A group of 15 Teal were feeding at the Cob Pool plus the usual mix of gulls but little else here either. Must try harder next time!

Talking of readers I note that I'm on roughly 10,000 page hits and nearly 100 Twitter followers. I hope you're enjoying my now regular missives from the peninsula, really appreciate any feedback you can be bothered to write and would like to send my best regards to all of you, whoever and wherever you are!

Tuesday, 4 September 2012

Swallow rush

The village I live in is up on a hill and was sandwiched in cloud this morning after heavy overnight rain so I did not venture out until it had cleared, only to hear that the Bardsey Island Bird Observatory team had an incredible movement of 3500 Swallows passing north early morning! They were still streaming north and east mid-morning (with a handful of House' & Sand Martins) as I birded Porth Meudwy, and although numbers were not quite as high it was absolutely fantastic to witness these royal blue birds head off on their way to South Africa for the winter! Presumably the slight detour is related to a passing cold front.

A few migrants and residents were showing in and around the valley;  20 Goldfinch, Bullfinch, a single Spotted Flycatcher, at least 13 Blackcaps, 7 Chiffchaff and 3 Goldcrest while apart from the hirundines other birds overhead included several alba wagtails and a buzzing Tree Pipit.

Monday, 3 September 2012

Tripits, Mipits & Mud

With a definite drawing in of the evenings and a few hirundines on the move it was time for a proper session of visible migration counting over at Mynydd Mawr this morning.

Weather conditions were great - dead calm, some high cloud and a great sunrise. I counted between 0637-0837 hrs and logged a nice selection including a flava wagtail, 8 Tee Pipits, 4 Grey Wagtail, 28 alba wagtails and a good count of 38 Red-billed Chough.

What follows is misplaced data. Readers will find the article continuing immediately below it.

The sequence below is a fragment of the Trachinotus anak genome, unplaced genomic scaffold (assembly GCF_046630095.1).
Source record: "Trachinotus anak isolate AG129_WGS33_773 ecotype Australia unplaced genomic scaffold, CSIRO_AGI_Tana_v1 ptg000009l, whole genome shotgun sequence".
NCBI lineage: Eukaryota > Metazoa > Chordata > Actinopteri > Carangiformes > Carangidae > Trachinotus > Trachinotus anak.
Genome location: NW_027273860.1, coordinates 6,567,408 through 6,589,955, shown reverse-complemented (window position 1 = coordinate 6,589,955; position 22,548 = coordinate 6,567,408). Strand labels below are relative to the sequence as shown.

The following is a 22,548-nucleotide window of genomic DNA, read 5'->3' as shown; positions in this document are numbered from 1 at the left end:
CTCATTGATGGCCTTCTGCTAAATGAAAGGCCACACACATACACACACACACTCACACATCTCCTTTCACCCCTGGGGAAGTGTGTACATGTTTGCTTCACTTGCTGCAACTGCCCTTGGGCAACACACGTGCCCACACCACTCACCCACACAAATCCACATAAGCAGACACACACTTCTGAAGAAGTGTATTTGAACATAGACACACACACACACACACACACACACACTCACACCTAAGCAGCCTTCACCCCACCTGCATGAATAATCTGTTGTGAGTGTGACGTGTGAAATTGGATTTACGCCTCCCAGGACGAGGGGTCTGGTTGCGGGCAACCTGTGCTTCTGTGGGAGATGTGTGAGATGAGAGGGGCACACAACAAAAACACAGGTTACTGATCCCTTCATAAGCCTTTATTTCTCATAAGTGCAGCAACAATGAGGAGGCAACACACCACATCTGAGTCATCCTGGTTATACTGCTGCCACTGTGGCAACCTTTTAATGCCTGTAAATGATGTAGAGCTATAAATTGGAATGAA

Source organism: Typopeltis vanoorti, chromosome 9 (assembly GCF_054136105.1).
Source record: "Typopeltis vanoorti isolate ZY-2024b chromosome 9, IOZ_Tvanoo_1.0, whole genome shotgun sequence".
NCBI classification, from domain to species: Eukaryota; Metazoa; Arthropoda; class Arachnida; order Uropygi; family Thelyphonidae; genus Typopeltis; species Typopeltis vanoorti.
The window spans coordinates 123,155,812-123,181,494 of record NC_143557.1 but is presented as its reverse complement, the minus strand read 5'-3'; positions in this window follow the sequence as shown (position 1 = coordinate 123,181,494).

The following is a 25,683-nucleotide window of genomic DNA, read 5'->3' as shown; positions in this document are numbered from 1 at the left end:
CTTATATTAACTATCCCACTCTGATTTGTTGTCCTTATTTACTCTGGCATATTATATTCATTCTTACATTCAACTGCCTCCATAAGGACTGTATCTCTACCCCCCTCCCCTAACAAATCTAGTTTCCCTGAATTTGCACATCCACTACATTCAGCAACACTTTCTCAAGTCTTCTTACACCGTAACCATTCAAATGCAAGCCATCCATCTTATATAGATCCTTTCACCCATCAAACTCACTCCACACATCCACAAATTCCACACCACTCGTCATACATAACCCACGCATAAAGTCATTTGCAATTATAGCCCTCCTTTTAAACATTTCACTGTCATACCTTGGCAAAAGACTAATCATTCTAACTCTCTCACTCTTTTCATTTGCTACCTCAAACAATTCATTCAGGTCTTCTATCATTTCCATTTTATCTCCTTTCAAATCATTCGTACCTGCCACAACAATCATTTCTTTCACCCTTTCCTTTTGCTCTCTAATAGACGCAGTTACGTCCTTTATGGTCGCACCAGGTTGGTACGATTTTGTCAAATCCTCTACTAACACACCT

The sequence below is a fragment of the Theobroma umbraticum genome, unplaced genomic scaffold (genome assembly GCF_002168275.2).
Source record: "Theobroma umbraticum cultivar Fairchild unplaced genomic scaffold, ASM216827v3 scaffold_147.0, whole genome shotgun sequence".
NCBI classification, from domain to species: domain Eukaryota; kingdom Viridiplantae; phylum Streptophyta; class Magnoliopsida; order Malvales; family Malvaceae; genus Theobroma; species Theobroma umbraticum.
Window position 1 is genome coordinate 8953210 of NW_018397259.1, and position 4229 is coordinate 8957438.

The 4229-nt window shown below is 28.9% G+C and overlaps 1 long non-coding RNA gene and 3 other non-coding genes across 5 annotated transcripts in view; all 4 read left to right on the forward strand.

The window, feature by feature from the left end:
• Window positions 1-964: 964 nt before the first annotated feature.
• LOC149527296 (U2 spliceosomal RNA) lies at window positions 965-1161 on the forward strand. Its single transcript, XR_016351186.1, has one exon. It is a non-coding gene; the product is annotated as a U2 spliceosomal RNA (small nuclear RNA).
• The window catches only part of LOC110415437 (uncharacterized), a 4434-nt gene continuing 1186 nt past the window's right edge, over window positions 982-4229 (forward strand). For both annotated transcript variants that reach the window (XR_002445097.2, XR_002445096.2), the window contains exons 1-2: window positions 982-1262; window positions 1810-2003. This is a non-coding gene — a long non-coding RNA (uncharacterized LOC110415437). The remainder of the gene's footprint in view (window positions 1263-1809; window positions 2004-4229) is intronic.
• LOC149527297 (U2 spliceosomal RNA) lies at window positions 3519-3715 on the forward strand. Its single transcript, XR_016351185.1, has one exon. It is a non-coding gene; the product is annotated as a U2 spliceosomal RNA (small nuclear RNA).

Full details are over at the amazing Trektellen migration website (I'm unable to copy the table but here is the link).:

Having completed the count I wandered uphill to have a go at reading some of the Chough colour-rings but found the birds very skittish, the closer ones seemed to be unringed although I did manage to get a couple. I then headed for Porth Meudwy, when on arrival, I realised that I'd managed to leave my notebook on Mynydd Mawr. Fortunately I found it (never lost a notebook before fortunately) after an hour but decided to postpone a visit to the valley and enter some records instead!

After lunch I had to visit town so naturally checked the harbour. With the tide well out I wandered around and grilled the waders. The highlight was a single juvenile Little Stint - the first time I've connected with this species here - and although no great rarity they're a fairly scarce migrant in the area.

Also noted were: 9 Teal, 8 Oystercatcher, 131 Great Ringed Plover, 11 Red Knot, 5 Turnstone, 5 Dunlin, 50 Redshank, a single Bar-tailed Godwit, 12 Curlew with both Northern Wheatear and Common Whitethroat on the passerine migrant front.

Sunday, 2 September 2012

Birding Walk

I had the pleasure of taking a group of North Wales Wildlife Trust members birding in the area yesterday. Having met in Pwllheli harbour (where the tide was wrong for looking at shorebirds) we made our way to Rhiw.

A gentle walk took us up past the Plas and along through the network of paths on the east side of Mynydd Rhiw then down through the forestry at Ty'n-y-parc. Highlight here was a family party of Spotted Flycatchers with around half a dozen birds busy feeding. A flock of 12 Red-billed Chough circled over while other entertainment came in the shape of Ravens, Sparrowhawk, a selection of warblers and a few other woodland birds. Several hawker dragonflies whizzed past, a dead Slow-worm was seen and a variety of nice autumn plants.

Reaching back to Pwllheli and the tide was well out. Birds here comprised the usual wader suspects including a couple of smart Bar-tailed Godwits, 6 Red Knot and 7 Turnstone although numbers of Dunlin and Ringed Plover were low. Altogether we saw around 50 species - not a huge amount but it was a pleasant day in very good company - many thanks to all who attended.

I've been busy with other things today although a vocal flock of 50 Curlew over the house this afternoon was a nice distraction.